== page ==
Paul and Marcion

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Secret Alias
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Re: Paul and Marcion

Post by Secret Alias » Fri Sep 18, 2020 10:42 am

Curious the way those names appear in Hegesippus:

Σιμωνιανοί = (those of Simon)
Κλεοβιηνοί
Λοσιθιανοί, = (those of Dositheus)
Γοραθηνοί

Μασβωθεοι
Μενανδριανισταὶ (those of Menander)
Μαρκιανισταὶ (those of Mark)

Καρποκρατιανοὶ (those of Carpocrates)
Οὐαλεντινιανοὶ (those of Valentine)
Βασιλειδιανοὶ (those of Basilides)
Σατορνιλιανοὶ (those of Satornilus)

It's weird the way the endings change by the end. Clearly the last group were added by another writer.
“Finally, from so little sleeping and so much reading, his brain dried up and he went completely out of his mind.”
― Miguel de Cervantes Saavedra, Don Quixote

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Irish1975
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Re: Paul and Marcion

Post by Irish1975 » Sat Sep 19, 2020 8:03 am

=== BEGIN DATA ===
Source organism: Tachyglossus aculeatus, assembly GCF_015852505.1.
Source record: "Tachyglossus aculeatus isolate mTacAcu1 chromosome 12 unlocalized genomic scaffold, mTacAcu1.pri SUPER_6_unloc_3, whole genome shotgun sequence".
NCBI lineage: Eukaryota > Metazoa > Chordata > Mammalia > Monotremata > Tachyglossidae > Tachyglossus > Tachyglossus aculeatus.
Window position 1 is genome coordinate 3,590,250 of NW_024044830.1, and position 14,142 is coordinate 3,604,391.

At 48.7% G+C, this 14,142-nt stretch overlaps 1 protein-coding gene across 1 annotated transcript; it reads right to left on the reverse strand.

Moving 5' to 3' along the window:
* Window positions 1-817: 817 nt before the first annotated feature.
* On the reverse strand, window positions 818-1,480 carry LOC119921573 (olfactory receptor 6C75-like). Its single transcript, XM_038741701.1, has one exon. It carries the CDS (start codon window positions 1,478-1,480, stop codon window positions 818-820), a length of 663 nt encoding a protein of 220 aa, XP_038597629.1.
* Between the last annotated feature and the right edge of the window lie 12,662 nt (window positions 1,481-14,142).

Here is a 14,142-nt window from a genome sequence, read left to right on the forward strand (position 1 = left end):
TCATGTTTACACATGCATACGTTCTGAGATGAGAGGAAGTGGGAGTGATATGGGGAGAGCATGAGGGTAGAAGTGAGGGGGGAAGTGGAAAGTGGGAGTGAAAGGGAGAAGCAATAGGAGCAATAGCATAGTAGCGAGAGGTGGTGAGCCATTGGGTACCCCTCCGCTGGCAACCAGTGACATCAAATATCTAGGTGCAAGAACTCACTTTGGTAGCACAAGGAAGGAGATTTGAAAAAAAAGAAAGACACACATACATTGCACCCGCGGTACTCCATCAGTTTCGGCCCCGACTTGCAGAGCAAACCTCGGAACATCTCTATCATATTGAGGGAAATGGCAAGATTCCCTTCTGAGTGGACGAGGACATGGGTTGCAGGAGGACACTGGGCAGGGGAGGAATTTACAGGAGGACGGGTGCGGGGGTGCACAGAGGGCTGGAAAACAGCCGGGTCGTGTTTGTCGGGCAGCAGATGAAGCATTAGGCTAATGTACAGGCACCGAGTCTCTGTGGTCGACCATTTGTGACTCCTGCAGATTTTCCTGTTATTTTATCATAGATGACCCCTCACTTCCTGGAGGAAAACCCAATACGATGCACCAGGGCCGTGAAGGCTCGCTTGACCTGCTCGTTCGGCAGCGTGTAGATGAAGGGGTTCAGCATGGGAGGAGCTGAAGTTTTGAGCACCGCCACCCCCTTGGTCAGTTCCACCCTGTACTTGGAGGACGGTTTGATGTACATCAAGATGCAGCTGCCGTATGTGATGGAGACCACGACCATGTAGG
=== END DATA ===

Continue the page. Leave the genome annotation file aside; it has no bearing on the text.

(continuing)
Secret Alias wrote:
Fri Sep 18, 2020 7:57 am
No one can deny the core 'thing.
Clearly something called Marcion existed in antiquity. But it is equally true that 'Marcion' is also called Marcellina in parallel reports http://traditionalcatholic.net/Traditio ... 04-07.html. Similarly the Cappodocian fathers identify Marcion as 'Mark' i.e. Marcus of Irenaeus's report AH 1.13 - 21. Also Hegemonius and Justin reference Marcion as Marcian or Marcellus.

There seem to be a number of reports which preserve the same individual or tradition by slightly different names:
Irenaeus (and his tradition) - Marcion (I take the explicit references to 'Marcion' in Justin as Irenaean additions)
Justin, Serapion of Antioch - Marcian
Hegesippus - Marcellina